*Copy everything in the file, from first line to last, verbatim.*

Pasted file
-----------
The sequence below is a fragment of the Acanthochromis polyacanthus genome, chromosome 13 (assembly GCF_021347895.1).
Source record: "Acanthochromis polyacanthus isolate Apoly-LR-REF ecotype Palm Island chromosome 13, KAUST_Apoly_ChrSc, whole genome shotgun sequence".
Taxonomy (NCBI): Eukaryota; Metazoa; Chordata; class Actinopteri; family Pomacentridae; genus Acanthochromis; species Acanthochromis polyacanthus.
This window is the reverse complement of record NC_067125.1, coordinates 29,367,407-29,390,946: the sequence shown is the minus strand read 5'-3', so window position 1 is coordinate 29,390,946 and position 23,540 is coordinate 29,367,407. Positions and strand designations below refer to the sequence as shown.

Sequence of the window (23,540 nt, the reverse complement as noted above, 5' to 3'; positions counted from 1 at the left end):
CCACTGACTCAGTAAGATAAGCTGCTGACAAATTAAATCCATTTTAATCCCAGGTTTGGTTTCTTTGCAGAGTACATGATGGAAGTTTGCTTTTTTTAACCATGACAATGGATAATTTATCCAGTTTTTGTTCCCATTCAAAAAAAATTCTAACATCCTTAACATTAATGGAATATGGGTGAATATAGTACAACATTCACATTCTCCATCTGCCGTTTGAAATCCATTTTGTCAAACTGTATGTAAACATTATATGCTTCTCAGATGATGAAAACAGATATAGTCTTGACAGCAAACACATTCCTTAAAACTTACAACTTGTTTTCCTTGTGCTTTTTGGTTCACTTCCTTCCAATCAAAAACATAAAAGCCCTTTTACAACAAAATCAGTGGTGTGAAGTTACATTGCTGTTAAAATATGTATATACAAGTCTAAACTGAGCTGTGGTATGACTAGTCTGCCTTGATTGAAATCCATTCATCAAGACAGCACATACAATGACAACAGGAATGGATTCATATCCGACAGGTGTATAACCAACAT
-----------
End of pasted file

The sequence below is a fragment of the Acanthochromis polyacanthus genome, chromosome 13 (assembly GCF_021347895.1).
Source record: "Acanthochromis polyacanthus isolate Apoly-LR-REF ecotype Palm Island chromosome 13, KAUST_Apoly_ChrSc, whole genome shotgun sequence".
Taxonomy (NCBI): Eukaryota; Metazoa; Chordata; class Actinopteri; family Pomacentridae; genus Acanthochromis; species Acanthochromis polyacanthus.
This window is the reverse complement of record NC_067125.1, coordinates 29,367,407-29,390,946: the sequence shown is the minus strand read 5'-3', so window position 1 is coordinate 29,390,946 and position 23,540 is coordinate 29,367,407. Positions and strand designations below refer to the sequence as shown.

Sequence of the window (23,540 nt, the reverse complement as noted above, 5' to 3'; positions counted from 1 at the left end):
CCACTGACTCAGTAAGATAAGCTGCTGACAAATTAAATCCATTTTAATCCCAGGTTTGGTTTCTTTGCAGAGTACATGATGGAAGTTTGCTTTTTTTAACCATGACAATGGATAATTTATCCAGTTTTTGTTCCCATTCAAAAAAAATTCTAACATCCTTAACATTAATGGAATATGGGTGAATATAGTACAACATTCACATTCTCCATCTGCCGTTTGAAATCCATTTTGTCAAACTGTATGTAAACATTATATGCTTCTCAGATGATGAAAACAGATATAGTCTTGACAGCAAACACATTCCTTAAAACTTACAACTTGTTTTCCTTGTGCTTTTTGGTTCACTTCCTTCCAATCAAAAACATAAAAGCCCTTTTACAACAAAATCAGTGGTGTGAAGTTACATTGCTGTTAAAATATGTATATACAAGTCTAAACTGAGCTGTGGTATGACTAGTCTGCCTTGATTGAAATCCATTCATCAAGACAGCACATACAATGACAACAGGAATGGATTCATATCCGACAGGTGTATAACCAACAT